For more than eight months, 12 Indian seafarers have been stranded on the shores of Scotland after the vessel they were aboard, Malaviya Seven – owned by a Mumbai company – was detained by maritime authorities over the owners’ failure to pay them wages.
Essential supplies are running short and the vessel owner – shipping giant GOL Offshore Ltd – is yet to pay up, but the crew members are refusing to return home until they receive their dues. The company owes its employees more than $650,000 and stopped paying them wages regularly early last year.
Of the 36 crew members originally on board the vessel, which is now docked at Aberdeen, 24 returned to India even as they await their wages. They spoke to this reporter about the anguish of their colleagues’ families and the financial difficulties they were facing. “I’m in touch with some family members of my colleagues and they are heart broken. They don’t stop crying,” said a seafarer who was onboard Malaviya Seven. “They [some families] have EMIs to pay. Some families are facing real tough times.”
‘Longing for our family’
The remaining 12 stayed back fearing that they would be no chance of them getting the money if they left the vessel, which has seemingly been abandoned by the owners. “I was supposed to go back home in October but I realised that if I leave the ship, there will be no prospect of receiving salaries so I stayed back,” said one of the stranded sailors. “I didn’t leave sufficient funds for my family hence I had to arrange for three loans. The latest loan I took from a moneylender 10 days ago was at a 12% interest rate. It was only after much cajoling and requests that the moneylender agreed to give a final loan to my wife.”
The seafarers requested not to be named.
They have less than a month’s supply of diesel left, without which all the appliances and machinery on the ship will stop. For food and other provisions, they rely on the assistance of church groups and people in the neighbourhood. But their physical and emotional health is deteriorating as the days go by slowly and are nightmarish.
“We are getting to eat and have place to sleep but we are longing for our family,” said one of the stranded sailors. “We have to show a happy face otherwise our wives, kids and parents will be devastated.”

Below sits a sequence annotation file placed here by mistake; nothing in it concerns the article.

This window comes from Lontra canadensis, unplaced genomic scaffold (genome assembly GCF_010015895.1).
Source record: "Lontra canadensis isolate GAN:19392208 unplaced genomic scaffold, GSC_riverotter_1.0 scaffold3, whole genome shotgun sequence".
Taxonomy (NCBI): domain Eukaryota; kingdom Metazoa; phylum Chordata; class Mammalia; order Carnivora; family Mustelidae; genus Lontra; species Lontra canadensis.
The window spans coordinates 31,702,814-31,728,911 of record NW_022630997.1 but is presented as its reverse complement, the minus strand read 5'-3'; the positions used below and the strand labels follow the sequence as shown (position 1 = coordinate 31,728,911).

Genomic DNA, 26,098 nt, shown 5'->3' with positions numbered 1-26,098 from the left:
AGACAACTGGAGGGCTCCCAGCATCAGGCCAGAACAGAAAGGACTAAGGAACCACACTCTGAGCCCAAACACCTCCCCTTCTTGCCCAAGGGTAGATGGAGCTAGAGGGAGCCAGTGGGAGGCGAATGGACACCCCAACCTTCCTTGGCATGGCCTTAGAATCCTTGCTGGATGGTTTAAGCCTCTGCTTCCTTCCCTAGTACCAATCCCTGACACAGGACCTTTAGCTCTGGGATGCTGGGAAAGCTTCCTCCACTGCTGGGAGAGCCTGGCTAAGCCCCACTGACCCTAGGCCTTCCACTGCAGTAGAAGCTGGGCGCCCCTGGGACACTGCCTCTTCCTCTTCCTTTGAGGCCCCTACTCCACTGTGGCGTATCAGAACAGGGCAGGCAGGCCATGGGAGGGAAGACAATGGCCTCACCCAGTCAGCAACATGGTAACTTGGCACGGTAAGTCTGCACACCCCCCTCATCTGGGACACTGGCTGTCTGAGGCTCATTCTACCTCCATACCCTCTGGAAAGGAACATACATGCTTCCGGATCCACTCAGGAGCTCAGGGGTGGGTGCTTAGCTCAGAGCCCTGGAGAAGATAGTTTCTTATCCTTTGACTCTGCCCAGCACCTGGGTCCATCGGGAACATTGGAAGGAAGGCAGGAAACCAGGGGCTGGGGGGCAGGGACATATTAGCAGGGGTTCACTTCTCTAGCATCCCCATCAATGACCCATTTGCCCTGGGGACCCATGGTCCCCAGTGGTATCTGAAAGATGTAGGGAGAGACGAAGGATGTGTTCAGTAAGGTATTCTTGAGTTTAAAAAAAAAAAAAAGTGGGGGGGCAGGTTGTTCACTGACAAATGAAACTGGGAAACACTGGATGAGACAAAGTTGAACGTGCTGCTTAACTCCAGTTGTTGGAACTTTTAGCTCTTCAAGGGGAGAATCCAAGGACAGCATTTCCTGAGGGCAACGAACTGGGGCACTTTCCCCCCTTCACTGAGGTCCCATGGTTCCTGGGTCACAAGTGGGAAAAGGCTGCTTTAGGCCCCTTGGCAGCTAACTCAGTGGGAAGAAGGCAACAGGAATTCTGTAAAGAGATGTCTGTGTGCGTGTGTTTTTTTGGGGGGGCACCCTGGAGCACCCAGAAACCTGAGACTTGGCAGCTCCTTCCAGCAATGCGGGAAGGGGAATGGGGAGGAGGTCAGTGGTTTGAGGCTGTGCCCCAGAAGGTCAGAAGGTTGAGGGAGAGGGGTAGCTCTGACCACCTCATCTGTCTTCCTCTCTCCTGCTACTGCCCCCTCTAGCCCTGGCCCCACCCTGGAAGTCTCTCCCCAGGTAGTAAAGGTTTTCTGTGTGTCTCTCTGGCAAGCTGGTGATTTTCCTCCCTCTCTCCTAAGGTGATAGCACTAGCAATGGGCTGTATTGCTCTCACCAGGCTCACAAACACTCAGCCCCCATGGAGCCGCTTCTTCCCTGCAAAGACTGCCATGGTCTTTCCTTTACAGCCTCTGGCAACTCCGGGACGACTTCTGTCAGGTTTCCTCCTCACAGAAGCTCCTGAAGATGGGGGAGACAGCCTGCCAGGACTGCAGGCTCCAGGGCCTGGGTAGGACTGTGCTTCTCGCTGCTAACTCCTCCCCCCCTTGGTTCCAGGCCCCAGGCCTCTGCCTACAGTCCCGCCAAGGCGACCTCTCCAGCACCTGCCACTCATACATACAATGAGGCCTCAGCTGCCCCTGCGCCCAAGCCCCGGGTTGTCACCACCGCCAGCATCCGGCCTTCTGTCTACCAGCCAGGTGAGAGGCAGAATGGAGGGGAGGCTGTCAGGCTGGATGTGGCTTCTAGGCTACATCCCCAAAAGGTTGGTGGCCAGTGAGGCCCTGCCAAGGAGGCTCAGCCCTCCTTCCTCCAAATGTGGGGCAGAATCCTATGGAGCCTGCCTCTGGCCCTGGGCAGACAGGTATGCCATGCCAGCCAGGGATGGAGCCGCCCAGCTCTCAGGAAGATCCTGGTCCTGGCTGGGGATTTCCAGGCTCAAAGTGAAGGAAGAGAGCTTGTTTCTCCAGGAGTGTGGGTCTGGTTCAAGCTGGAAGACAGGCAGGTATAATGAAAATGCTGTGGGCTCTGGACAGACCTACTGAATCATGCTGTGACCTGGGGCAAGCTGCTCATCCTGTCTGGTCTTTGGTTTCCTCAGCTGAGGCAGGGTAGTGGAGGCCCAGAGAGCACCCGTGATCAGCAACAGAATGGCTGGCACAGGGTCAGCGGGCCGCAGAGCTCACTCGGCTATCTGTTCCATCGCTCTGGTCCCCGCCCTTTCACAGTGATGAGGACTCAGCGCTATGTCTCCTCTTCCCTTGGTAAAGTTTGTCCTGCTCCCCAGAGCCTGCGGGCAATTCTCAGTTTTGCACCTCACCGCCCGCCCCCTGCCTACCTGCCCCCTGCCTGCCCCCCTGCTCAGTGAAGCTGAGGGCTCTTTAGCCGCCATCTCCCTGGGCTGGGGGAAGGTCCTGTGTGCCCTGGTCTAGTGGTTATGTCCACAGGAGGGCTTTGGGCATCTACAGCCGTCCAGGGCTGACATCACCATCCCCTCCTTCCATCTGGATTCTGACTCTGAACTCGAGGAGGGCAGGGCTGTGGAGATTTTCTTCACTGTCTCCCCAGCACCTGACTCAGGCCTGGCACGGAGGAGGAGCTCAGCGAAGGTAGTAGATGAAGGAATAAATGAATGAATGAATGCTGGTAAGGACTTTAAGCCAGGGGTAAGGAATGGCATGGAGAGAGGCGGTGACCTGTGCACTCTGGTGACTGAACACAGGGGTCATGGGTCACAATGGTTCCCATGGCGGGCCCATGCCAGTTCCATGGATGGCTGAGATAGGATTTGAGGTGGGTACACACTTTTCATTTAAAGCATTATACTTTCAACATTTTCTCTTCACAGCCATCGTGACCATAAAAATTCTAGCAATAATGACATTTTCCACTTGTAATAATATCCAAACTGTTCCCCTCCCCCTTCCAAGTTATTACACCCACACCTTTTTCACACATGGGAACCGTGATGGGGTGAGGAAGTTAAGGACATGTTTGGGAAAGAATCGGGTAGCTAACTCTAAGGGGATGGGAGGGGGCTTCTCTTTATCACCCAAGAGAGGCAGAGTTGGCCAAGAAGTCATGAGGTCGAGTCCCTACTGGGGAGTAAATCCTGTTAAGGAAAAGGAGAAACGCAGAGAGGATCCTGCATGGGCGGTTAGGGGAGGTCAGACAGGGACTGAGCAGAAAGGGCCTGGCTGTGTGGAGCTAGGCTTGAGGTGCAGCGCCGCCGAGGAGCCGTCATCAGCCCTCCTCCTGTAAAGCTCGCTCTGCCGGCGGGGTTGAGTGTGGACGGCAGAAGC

Another ship from GOL Offshore Ltd’s fleet, Malaviya Twenty, which was arrested at the port of Great Yarmouth in England last year, was released in February after the International Transport Workers’ Federation managed to successfully recover the sailor’s outstanding dues.
“We hope that we too get our dues cleared just like Malaviya Twenty.” said another seafarer who worked on Malaviya Seven who is now back in India.“Life is very hard for the colleagues who are still on the ship. Families are suffering and are under tremendous stress.”
A seafarer stranded on board the Malaviya Seven said this was his second stint on the vessel and he had not been paid in full for his first tenure either, which ended February last year. “I was promised that all dues would be cleared and salaries would be paid regularly hence I came again in June,” he said. “I am now stuck and can only hope that I get paid. My wife is not keeping well and my two sons aged 11 and 9 constantly ask when will I come home. But I cannot go empty handed.”
Little Indian support
A vessel can be detained overseas for non-compliance with international conventions, which includes outstanding wages.
The vessel was first detained in June, by the International Transport Workers’ Federation union with the support of the Maritime and Coastguard Agency. It was briefly released, before being detained again in October. The International Transport Workers’ Federation has been helping the crew members get legal help in their fight against unpaid dues and has been campaigning on their behalf. In March, the International Transport Workers’ Federation and the Maritime and Coastguard Agency got the vessel arrested through an order by the Aberdeen sheriff court. The arrest of a vessel increases the chances of a settlement as the vessel owners or the creditors have to respond in court.
International Transport Workers’ Federation inspector Liam Wilson told this reporter that the families of the eight out of the 12 crew members are surviving on loans and financial support from family and friends. The Federation is reportedly considering approaching a court to sell off the ship – and give the proceedings to the crew members – if the company does not settle the claims. “This is a real tragedy and I hope the Indian authorities had taken more interest in this matter,” said Wilson. “There has been no positive dialogue or response from the company officials. I haven’t spoken to them for a long time as there was never an acceptable level of response. It was because of this that the ship was detained.”
The local community and authorities at the Aberdeen port are shocked at the treatment meted out to the seafarers by their country. “The owners and the Indian flag state should hang their head in shame” said Ken Fleming, the International Transport Workers’ Federation’s UK and Ireland coordinator. “Equally all those that could have brought the situation to an end months ago should reflect on their inactivity. The ITF [International Transport Workers’ Federation] will now deal aggressively with the situation.”